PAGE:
Even if your basic premise holds water, i.e. the idea that an old, stagnant franchise needs to be put out to pasture on handhelds, why did you choose Final Fantasy as your main example when their are plenty of other games which fit the bill? The Dragon Quest games have a battle system and core mechanics which have remained virtually unchanged after eight installments, and their next game is being released on handhelds. By comparison each Final Fantasy game attempts to reinvent itself in some way, often featuring wildly different and experimental play mechanics.

So why all the elitist gamer-snob condescending pooh-poohing of Final Fantasy and not something else? Because Final Fantasy is popular and bashing something popular makes you "clever" and "smart" and not at all a talentless, unimaginative hack. (For Ray's benefit, in case you find this too 'incoherent,' I'm being sarcastic here.)

Remember kiddies, if you attack something just for being mainstream, you are still letting The Crowd dictate your behavior.

Grampy_bone:
by your own arguments you find the plots of final fantasy games "incoherent." If they are for kids and you are too smart to bother with them, why can't you figure them out?

You're confusing 'incoherent' with 'incomprehensible'. This is a common mistake, but not excusable.

'Incoherent' means "Without logical connexion or natural sequence of ideas; inconsistent, rambling, disjointed"--which is different from "not understandable".

I both understand why FF plots are incoherent and explained why they are that way in the piece.

Grampy_bone:
why did you choose Final Fantasy

Timeliness. The FFIV remake on DS is a relatively recent release.

It's true that many series share the troubles of FF. I'm not sure what you want me to do about that.

I suppose I'll try providing you with another definition:

exemplar, n.

[ME. exemplaire, a. OF. exemplaire: see EXAMPLAR. The mod. form is partly a descendant of this, partly an adoption of L. exemplar, -{amac}re, n., orig. neut. of exempl{amac}ris adj.: see next.]

1. A person or thing which serves as a model for imitation; an example. Formerly also, {dag}a pattern for work: cf. SAMPLER.

1432-50 tr. Higden (Rolls) I. 5 In this tyme..thexemplares of acciones spectable scholde not be patent. 1490 CAXTON Eneydos xi. (1890) 41 [Nature] hathe produced hym [Aeneas] for to make one fayer chief werke to thexemplayre of alle other. 1530 PALSGR. 157 Vne exemple, an exemplar for a woman to worke by. 1549 LATIMER Serm. bef. Edw. VI (Arb.) 109 Christ is the..patrone and the exemplar, that all preachers oughte to folowe. 1694 POMFRET Poems, Death Q. Mary 128 Him for her high exemplar she design'd. 1744 Epitaph in Brand Hist. Newcastle (1789) I. 676 His Master's presence will reward..his virtues by a more intimate converse with the great Exemplar. 1793 T. MAURICE Ind. Antiq. (1806) I. 105 It is impossible for the artist to deviate from the exemplar before him. 1875 JOWETT Plato (ed. 2) V. 25 The Republic is..the pattern of all other states and the exemplar of human life.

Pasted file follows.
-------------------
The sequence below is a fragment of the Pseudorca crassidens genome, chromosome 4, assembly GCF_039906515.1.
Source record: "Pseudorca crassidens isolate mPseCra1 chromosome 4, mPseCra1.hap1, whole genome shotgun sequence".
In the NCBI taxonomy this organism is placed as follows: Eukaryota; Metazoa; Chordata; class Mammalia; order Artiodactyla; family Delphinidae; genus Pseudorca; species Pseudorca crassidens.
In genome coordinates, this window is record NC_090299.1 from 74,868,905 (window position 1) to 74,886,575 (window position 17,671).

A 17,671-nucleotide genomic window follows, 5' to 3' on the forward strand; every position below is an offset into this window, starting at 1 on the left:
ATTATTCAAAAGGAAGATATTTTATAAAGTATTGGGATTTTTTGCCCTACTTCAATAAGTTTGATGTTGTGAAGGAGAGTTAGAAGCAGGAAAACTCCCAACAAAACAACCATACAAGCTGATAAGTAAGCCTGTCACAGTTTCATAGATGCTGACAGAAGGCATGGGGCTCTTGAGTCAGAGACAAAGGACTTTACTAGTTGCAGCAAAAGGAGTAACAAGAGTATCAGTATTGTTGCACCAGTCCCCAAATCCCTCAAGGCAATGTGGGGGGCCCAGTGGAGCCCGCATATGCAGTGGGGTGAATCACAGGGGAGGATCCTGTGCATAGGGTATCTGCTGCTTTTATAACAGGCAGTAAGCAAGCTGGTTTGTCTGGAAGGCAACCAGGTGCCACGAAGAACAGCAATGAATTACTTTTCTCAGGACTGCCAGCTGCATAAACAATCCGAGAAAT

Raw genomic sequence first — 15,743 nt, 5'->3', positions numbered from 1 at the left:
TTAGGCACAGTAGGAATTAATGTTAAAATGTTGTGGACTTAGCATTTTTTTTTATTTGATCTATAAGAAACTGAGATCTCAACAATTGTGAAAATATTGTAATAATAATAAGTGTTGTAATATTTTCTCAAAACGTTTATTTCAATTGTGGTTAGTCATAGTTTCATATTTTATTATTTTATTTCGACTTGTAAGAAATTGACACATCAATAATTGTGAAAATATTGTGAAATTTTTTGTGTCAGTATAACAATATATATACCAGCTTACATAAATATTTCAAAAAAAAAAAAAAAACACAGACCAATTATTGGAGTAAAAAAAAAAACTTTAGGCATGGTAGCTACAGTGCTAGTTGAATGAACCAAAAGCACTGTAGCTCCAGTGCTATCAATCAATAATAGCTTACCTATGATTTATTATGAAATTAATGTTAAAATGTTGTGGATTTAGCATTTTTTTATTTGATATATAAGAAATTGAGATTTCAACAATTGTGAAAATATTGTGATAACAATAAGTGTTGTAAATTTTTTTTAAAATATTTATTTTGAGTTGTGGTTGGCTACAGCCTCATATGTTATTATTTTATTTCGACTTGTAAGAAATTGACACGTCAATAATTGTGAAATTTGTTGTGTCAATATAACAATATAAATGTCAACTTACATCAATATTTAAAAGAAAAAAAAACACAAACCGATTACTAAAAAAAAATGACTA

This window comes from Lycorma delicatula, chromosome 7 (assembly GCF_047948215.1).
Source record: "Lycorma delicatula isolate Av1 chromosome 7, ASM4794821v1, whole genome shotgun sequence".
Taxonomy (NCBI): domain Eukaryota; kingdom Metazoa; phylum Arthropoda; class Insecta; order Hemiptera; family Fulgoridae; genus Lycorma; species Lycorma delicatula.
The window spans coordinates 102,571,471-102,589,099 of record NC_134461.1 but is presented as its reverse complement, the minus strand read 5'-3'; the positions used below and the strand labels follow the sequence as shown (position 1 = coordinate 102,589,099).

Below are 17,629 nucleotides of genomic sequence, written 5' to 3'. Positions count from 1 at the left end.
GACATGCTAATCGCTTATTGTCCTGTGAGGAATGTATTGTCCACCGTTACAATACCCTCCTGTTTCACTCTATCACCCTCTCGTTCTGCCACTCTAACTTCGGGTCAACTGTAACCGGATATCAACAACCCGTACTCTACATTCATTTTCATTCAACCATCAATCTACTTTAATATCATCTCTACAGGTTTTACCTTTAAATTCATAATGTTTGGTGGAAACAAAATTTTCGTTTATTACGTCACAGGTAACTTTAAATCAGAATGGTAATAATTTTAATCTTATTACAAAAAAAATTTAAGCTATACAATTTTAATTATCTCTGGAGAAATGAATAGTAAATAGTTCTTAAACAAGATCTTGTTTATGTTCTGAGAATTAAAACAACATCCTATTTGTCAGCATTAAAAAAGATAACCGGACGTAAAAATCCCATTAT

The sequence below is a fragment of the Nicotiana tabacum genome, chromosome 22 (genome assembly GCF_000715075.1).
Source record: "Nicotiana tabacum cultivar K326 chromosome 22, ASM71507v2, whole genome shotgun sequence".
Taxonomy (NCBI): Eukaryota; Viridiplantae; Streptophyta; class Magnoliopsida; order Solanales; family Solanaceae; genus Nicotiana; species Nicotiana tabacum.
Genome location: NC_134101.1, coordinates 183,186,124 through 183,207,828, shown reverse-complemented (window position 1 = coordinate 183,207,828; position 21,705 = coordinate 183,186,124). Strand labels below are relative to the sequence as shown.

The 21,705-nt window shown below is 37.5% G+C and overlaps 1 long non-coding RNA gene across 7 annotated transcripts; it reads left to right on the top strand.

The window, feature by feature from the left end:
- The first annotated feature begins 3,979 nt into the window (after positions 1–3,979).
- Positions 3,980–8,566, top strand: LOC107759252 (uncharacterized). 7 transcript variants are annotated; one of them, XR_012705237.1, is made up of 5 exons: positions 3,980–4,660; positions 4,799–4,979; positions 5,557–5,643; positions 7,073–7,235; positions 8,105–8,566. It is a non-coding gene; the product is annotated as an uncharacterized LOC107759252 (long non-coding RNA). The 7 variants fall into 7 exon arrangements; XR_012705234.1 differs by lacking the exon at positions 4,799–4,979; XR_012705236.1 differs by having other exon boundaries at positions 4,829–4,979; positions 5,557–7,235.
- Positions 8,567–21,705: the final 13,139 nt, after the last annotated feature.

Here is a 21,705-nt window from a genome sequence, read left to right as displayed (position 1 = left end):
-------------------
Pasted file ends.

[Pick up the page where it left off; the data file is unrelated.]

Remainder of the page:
Forgive me for not reading the entire thread, but I did read the article. And I'd like to add that FF is not only a battleship, it's a sinking one at that.

I'm probably gonna raise a lot of ire by stating this, but I firmly believe that Final Fantasy VII was the pinnacle of not only the Final Fantasy Series, it was the pinnacle of the entire JRPG genre. The graphics were not the most advanced, but they seriously blew away anything we had seen from a JRPG before that point. The story was incredibly well done, despite a couple of translation errors. And while I personally don't touch any of the spinoff crap, I think there's little that detracts from the experience of it. (I also say the same of FFT, and I think that game is slightly better, but that's technically a different sub-genre.)

The problem with Final Fantasy is that everything before FFVII was cult and a niche-market, at least in the states. And every thing after FFVII could just not measure up. I loved FFVIII but hindsight has dictated to me that it was the beginning of the downard slip for Square as the game play started taking a back seat to disinteresting stories.

But another problem with FF if that until FFXI the game play never really evolved. And when it did evolve in FFXI and FFXII it was for the worse as Squeenix decided they were going to rip off Everquest and all the other Muhmorpuguhs out there. I would assume anyone who has played FFXI realizes it's a terrible MMO. About as grindtastic as one can get as it literally takes over a year to max out your character and get to the endgame. I think only Eve is more grindrific then FFXI. And FFXII took the lousy MMO play and ran with it all the way to crappyton harbor.